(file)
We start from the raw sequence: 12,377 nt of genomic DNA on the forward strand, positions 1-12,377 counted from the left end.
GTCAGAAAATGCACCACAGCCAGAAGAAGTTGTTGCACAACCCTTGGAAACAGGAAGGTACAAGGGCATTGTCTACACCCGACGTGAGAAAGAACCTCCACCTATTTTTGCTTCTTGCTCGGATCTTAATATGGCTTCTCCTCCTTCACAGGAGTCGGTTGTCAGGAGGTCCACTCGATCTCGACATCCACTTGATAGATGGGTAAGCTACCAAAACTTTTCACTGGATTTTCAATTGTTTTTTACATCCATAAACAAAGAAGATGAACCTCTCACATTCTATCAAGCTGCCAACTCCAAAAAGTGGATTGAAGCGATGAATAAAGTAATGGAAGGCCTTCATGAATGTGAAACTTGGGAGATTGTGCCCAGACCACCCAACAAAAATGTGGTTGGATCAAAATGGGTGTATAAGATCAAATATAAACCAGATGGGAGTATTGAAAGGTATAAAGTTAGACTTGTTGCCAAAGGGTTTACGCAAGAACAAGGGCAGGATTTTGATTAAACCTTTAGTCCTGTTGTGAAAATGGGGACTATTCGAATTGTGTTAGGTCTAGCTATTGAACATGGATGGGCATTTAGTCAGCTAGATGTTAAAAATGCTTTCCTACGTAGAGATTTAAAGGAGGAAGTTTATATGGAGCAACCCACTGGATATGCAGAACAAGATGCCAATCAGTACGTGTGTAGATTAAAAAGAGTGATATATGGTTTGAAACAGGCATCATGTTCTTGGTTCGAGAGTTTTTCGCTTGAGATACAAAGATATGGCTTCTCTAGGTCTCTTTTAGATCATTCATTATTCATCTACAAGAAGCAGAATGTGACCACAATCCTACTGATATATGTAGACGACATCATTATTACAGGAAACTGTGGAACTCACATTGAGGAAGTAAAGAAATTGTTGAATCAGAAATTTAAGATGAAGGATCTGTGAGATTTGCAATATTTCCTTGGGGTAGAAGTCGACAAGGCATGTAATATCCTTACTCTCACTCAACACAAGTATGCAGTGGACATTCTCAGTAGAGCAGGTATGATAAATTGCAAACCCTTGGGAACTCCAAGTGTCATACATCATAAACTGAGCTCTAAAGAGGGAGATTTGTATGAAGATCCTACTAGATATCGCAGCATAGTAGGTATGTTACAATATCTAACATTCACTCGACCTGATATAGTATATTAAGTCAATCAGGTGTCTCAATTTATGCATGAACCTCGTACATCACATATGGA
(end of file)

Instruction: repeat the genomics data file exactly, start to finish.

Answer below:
We start from the raw sequence: 12,377 nt of genomic DNA on the forward strand, positions 1-12,377 counted from the left end.
GTCAGAAAATGCACCACAGCCAGAAGAAGTTGTTGCACAACCCTTGGAAACAGGAAGGTACAAGGGCATTGTCTACACCCGACGTGAGAAAGAACCTCCACCTATTTTTGCTTCTTGCTCGGATCTTAATATGGCTTCTCCTCCTTCACAGGAGTCGGTTGTCAGGAGGTCCACTCGATCTCGACATCCACTTGATAGATGGGTAAGCTACCAAAACTTTTCACTGGATTTTCAATTGTTTTTTACATCCATAAACAAAGAAGATGAACCTCTCACATTCTATCAAGCTGCCAACTCCAAAAAGTGGATTGAAGCGATGAATAAAGTAATGGAAGGCCTTCATGAATGTGAAACTTGGGAGATTGTGCCCAGACCACCCAACAAAAATGTGGTTGGATCAAAATGGGTGTATAAGATCAAATATAAACCAGATGGGAGTATTGAAAGGTATAAAGTTAGACTTGTTGCCAAAGGGTTTACGCAAGAACAAGGGCAGGATTTTGATTAAACCTTTAGTCCTGTTGTGAAAATGGGGACTATTCGAATTGTGTTAGGTCTAGCTATTGAACATGGATGGGCATTTAGTCAGCTAGATGTTAAAAATGCTTTCCTACGTAGAGATTTAAAGGAGGAAGTTTATATGGAGCAACCCACTGGATATGCAGAACAAGATGCCAATCAGTACGTGTGTAGATTAAAAAGAGTGATATATGGTTTGAAACAGGCATCATGTTCTTGGTTCGAGAGTTTTTCGCTTGAGATACAAAGATATGGCTTCTCTAGGTCTCTTTTAGATCATTCATTATTCATCTACAAGAAGCAGAATGTGACCACAATCCTACTGATATATGTAGACGACATCATTATTACAGGAAACTGTGGAACTCACATTGAGGAAGTAAAGAAATTGTTGAATCAGAAATTTAAGATGAAGGATCTGTGAGATTTGCAATATTTCCTTGGGGTAGAAGTCGACAAGGCATGTAATATCCTTACTCTCACTCAACACAAGTATGCAGTGGACATTCTCAGTAGAGCAGGTATGATAAATTGCAAACCCTTGGGAACTCCAAGTGTCATACATCATAAACTGAGCTCTAAAGAGGGAGATTTGTATGAAGATCCTACTAGATATCGCAGCATAGTAGGTATGTTACAATATCTAACATTCACTCGACCTGATATAGTATATTAAGTCAATCAGGTGTCTCAATTTATGCATGAACCTCGTACATCACATATGGA